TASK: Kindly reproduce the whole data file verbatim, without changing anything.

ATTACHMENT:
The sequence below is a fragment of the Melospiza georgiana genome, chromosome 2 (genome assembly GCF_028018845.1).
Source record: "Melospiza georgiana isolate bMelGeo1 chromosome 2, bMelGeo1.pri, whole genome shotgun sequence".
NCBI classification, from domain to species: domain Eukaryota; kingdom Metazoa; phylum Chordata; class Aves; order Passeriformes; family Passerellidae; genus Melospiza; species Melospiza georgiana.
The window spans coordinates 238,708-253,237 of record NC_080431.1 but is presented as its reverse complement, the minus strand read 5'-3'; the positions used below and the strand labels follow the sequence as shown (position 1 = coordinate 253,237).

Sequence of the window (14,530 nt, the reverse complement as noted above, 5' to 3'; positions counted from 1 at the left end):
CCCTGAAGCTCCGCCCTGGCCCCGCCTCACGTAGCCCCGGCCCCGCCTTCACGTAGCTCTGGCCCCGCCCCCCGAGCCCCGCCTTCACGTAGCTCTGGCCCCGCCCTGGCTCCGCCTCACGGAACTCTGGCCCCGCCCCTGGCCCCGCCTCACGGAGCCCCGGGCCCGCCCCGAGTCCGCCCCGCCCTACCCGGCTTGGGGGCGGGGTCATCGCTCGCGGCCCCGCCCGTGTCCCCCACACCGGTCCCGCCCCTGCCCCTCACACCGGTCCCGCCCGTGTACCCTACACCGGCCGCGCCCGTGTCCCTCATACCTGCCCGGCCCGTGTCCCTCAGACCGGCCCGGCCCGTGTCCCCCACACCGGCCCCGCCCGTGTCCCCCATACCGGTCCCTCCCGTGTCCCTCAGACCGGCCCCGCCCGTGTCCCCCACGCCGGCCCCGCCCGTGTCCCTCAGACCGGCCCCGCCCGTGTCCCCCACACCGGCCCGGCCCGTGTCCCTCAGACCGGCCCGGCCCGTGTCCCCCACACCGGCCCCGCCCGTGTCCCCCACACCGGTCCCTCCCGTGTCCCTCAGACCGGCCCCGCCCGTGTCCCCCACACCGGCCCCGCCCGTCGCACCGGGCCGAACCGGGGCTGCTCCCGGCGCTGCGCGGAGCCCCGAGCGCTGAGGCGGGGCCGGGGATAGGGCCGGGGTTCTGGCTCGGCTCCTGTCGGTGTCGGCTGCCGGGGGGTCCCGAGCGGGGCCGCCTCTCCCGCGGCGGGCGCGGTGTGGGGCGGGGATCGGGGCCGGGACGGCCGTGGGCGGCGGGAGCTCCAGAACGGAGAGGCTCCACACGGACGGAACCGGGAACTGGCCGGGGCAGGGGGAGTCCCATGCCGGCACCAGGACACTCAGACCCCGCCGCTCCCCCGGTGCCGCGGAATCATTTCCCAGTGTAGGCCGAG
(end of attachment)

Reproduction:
The sequence below is a fragment of the Melospiza georgiana genome, chromosome 2 (genome assembly GCF_028018845.1).
Source record: "Melospiza georgiana isolate bMelGeo1 chromosome 2, bMelGeo1.pri, whole genome shotgun sequence".
NCBI classification, from domain to species: domain Eukaryota; kingdom Metazoa; phylum Chordata; class Aves; order Passeriformes; family Passerellidae; genus Melospiza; species Melospiza georgiana.
The window spans coordinates 238,708-253,237 of record NC_080431.1 but is presented as its reverse complement, the minus strand read 5'-3'; the positions used below and the strand labels follow the sequence as shown (position 1 = coordinate 253,237).

Sequence of the window (14,530 nt, the reverse complement as noted above, 5' to 3'; positions counted from 1 at the left end):
CCCTGAAGCTCCGCCCTGGCCCCGCCTCACGTAGCCCCGGCCCCGCCTTCACGTAGCTCTGGCCCCGCCCCCCGAGCCCCGCCTTCACGTAGCTCTGGCCCCGCCCTGGCTCCGCCTCACGGAACTCTGGCCCCGCCCCTGGCCCCGCCTCACGGAGCCCCGGGCCCGCCCCGAGTCCGCCCCGCCCTACCCGGCTTGGGGGCGGGGTCATCGCTCGCGGCCCCGCCCGTGTCCCCCACACCGGTCCCGCCCCTGCCCCTCACACCGGTCCCGCCCGTGTACCCTACACCGGCCGCGCCCGTGTCCCTCATACCTGCCCGGCCCGTGTCCCTCAGACCGGCCCGGCCCGTGTCCCCCACACCGGCCCCGCCCGTGTCCCCCATACCGGTCCCTCCCGTGTCCCTCAGACCGGCCCCGCCCGTGTCCCCCACGCCGGCCCCGCCCGTGTCCCTCAGACCGGCCCCGCCCGTGTCCCCCACACCGGCCCGGCCCGTGTCCCTCAGACCGGCCCGGCCCGTGTCCCCCACACCGGCCCCGCCCGTGTCCCCCACACCGGTCCCTCCCGTGTCCCTCAGACCGGCCCCGCCCGTGTCCCCCACACCGGCCCCGCCCGTCGCACCGGGCCGAACCGGGGCTGCTCCCGGCGCTGCGCGGAGCCCCGAGCGCTGAGGCGGGGCCGGGGATAGGGCCGGGGTTCTGGCTCGGCTCCTGTCGGTGTCGGCTGCCGGGGGGTCCCGAGCGGGGCCGCCTCTCCCGCGGCGGGCGCGGTGTGGGGCGGGGATCGGGGCCGGGACGGCCGTGGGCGGCGGGAGCTCCAGAACGGAGAGGCTCCACACGGACGGAACCGGGAACTGGCCGGGGCAGGGGGAGTCCCATGCCGGCACCAGGACACTCAGACCCCGCCGCTCCCCCGGTGCCGCGGAATCATTTCCCAGTGTAGGCCGAG